A truly groundbreaking diabetes trial is now underway: for the first time, a patient has received a transplant of lab-grown insulin-secreting islet cells that have been gene-edited to evade the immune system. The therapy is called VCTX210, and it raises hopes that people with diabetes could one day enjoy recovered insulin production without having to take immunosuppressive drugs.

The announcement was made by CRISPR Therapeutics, which developed the innovative gene-editing technique, and ViaCyte, a biotech firm devoted to finding a functional cure for diabetes using stem cell-derived pancreatic cells.

We were lucky enough to speak with Dr. James Shapiro, the clinical investigator in the new trial. Dr. Shapiro is a giant in the field—as a surgeon in the late 1990’s he performed the world’s first islet cell transplants for patients with type 1 diabetes, a technique that was dubbed “the Edmonton protocol.” He is now the director of the Clinical Islet and Liver Transplant Programs at the University of Alberta of Edmonton, Canada.

Pancreatic islet cell transplants have proven to be safe and effective, but they remain rare, partially due to the scarcity of organ donors. As a result, Dr. Shapiro says that such transplants are basically restricted to patients with a dire need—for example, those with extreme glucose management challenges, hypoglycemia unawareness, or advanced kidney disease. (They are also almost completely unavailable in the United States). ViaCyte, however, has developed a nearly “limitless” supply of pancreatic islet cells – by growing them in a laboratory from pluripotent stem cells.

A competitor, Vertex, has also devised a solution using stem cells, and the company recently made waves when it announced that the transplanted cells were successful in a clinical trial. That news was widely hailed as a breakthrough, but there was a catch—Vertex’s first patient requires anti-rejection drugs so that his own body doesn’t attack the new islet cells.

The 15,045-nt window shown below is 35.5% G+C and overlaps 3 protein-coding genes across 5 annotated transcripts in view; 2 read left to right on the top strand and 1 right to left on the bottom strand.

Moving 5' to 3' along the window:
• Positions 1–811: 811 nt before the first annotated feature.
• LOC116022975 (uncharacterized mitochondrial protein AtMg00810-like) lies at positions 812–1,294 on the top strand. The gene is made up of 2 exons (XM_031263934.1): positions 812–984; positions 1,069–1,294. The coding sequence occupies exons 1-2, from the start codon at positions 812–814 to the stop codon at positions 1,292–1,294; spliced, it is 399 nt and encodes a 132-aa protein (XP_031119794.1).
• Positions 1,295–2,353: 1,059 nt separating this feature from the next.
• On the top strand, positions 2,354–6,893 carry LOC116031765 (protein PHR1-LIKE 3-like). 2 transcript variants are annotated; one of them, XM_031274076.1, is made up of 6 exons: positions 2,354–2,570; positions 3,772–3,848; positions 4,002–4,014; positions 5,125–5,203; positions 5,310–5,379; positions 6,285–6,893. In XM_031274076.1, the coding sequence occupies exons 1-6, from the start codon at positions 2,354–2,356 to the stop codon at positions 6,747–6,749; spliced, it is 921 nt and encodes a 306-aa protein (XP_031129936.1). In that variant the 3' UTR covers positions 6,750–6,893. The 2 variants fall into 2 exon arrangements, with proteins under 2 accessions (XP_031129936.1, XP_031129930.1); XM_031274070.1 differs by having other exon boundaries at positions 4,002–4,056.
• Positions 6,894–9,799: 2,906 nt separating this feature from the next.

Dr. Shapiro told me that any islet cell transplant therapy that requires ongoing immunosuppression will necessarily be limited to a smaller number of patients, mostly those with “really impossible to control type 1 diabetes, patients facing dangerous lows in their blood sugar. And that’s about five percent, perhaps ten percent of the type 1 diabetes population today. And it doesn’t include children.”

“Immunosuppressive drugs are the big barrier for why we don’t do large numbers of cell transplants today.”

The reason is that immunosuppressive drugs can have serious side effects:

“The risks include increased risk of cancers, increased risk of life-threatening infections, side effects on the kidney, and they can also be toxic to the functioning of the transplanted cells and their ability to make insulin.”

“So being able to carry out a transplant with no anti-rejection drugs, if it’s successful, would be a milestone advance for cell therapy in this disease.”

Dr. Shapiro went on to explain that pancreatic cell transplants, if they effectively evade the immune system, could be used in a huge number of patients, potentially in “all forms of diabetes.”

“If we didn’t have that lifetime risk [from immunosuppressive therapy] ahead of us, we would be able to open the gates and include everybody. Not just adults but children and patients with type 2 diabetes. There’s no reason why this cell replacement therapy wouldn’t work in patients with insulin-requiring type 2 diabetes.”

“I think longer-term, if this is shown to be safe, and if it’s shown to be effective – that’s another big if – but if those two are achieved in a trial, then I think we’re going to be looking at much more use of cell therapies like this.”

Gene-editing is not the only proposed method of hiding transplanted islet cells from the immune system. ViaCyte has an alternative solution in the works, a porous pouch that would encapsulate the new islet cells, allowing glucose and insulin to filter across the barrier but barring the larger immune cells. Their competitor Vertex is reportedly working on a similar solution, which they compare to a “teabag.” And earlier this month we reported on a lab that has begun using nanocarriers to deliver small but precise doses of immunosuppressive drugs.